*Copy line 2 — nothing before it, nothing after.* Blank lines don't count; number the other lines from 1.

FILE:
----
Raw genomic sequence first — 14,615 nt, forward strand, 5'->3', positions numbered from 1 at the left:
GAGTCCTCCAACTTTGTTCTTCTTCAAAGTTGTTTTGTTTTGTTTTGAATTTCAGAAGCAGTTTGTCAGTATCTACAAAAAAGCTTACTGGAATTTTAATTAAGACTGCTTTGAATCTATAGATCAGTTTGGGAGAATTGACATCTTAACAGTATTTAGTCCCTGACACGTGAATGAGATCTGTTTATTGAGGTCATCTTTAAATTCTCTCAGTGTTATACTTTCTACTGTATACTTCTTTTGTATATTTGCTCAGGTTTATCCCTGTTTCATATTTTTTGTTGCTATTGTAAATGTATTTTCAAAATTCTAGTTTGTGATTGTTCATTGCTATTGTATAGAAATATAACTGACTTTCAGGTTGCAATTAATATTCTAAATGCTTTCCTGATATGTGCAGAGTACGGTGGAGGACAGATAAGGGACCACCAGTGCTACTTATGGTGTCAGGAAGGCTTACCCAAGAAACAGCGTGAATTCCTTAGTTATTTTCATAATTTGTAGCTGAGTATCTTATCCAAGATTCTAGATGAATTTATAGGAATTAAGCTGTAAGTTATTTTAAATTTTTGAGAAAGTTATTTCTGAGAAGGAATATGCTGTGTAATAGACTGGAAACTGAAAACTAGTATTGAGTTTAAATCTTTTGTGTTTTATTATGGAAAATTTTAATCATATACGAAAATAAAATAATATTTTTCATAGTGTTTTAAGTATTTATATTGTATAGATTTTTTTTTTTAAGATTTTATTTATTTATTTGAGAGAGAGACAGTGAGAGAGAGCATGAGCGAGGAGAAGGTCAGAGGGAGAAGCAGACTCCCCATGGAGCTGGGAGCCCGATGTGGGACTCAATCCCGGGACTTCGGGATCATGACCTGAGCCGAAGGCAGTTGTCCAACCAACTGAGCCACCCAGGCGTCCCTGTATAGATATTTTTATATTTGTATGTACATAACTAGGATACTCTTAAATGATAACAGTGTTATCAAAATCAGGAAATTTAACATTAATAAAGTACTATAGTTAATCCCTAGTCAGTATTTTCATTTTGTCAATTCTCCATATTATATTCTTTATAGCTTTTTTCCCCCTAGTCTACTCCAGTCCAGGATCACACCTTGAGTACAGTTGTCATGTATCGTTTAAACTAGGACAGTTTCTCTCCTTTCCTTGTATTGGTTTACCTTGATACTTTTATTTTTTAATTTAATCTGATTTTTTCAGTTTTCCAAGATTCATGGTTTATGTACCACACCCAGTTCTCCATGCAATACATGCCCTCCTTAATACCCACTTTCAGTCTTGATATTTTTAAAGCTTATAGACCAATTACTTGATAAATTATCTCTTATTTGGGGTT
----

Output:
GAGTCCTCCAACTTTGTTCTTCTTCAAAGTTGTTTTGTTTTGTTTTGAATTTCAGAAGCAGTTTGTCAGTATCTACAAAAAAGCTTACTGGAATTTTAATTAAGACTGCTTTGAATCTATAGATCAGTTTGGGAGAATTGACATCTTAACAGTATTTAGTCCCTGACACGTGAATGAGATCTGTTTATTGAGGTCATCTTTAAATTCTCTCAGTGTTATACTTTCTACTGTATACTTCTTTTGTATATTTGCTCAGGTTTATCCCTGTTTCATATTTTTTGTTGCTATTGTAAATGTATTTTCAAAATTCTAGTTTGTGATTGTTCATTGCTATTGTATAGAAATATAACTGACTTTCAGGTTGCAATTAATATTCTAAATGCTTTCCTGATATGTGCAGAGTACGGTGGAGGACAGATAAGGGACCACCAGTGCTACTTATGGTGTCAGGAAGGCTTACCCAAGAAACAGCGTGAATTCCTTAGTTATTTTCATAATTTGTAGCTGAGTATCTTATCCAAGATTCTAGATGAATTTATAGGAATTAAGCTGTAAGTTATTTTAAATTTTTGAGAAAGTTATTTCTGAGAAGGAATATGCTGTGTAATAGACTGGAAACTGAAAACTAGTATTGAGTTTAAATCTTTTGTGTTTTATTATGGAAAATTTTAATCATATACGAAAATAAAATAATATTTTTCATAGTGTTTTAAGTATTTATATTGTATAGATTTTTTTTTTTAAGATTTTATTTATTTATTTGAGAGAGAGACAGTGAGAGAGAGCATGAGCGAGGAGAAGGTCAGAGGGAGAAGCAGACTCCCCATGGAGCTGGGAGCCCGATGTGGGACTCAATCCCGGGACTTCGGGATCATGACCTGAGCCGAAGGCAGTTGTCCAACCAACTGAGCCACCCAGGCGTCCCTGTATAGATATTTTTATATTTGTATGTACATAACTAGGATACTCTTAAATGATAACAGTGTTATCAAAATCAGGAAATTTAACATTAATAAAGTACTATAGTTAATCCCTAGTCAGTATTTTCATTTTGTCAATTCTCCATATTATATTCTTTATAGCTTTTTTCCCCCTAGTCTACTCCAGTCCAGGATCACACCTTGAGTACAGTTGTCATGTATCGTTTAAACTAGGACAGTTTCTCTCCTTTCCTTGTATTGGTTTACCTTGATACTTTTATTTTTTAATTTAATCTGATTTTTTCAGTTTTCCAAGATTCATGGTTTATGTACCACACCCAGTTCTCCATGCAATACATGCCCTCCTTAATACCCACTTTCAGTCTTGATATTTTTAAAGCTTATAGACCAATTACTTGATAAATTATCTCTTATTTGGGGTT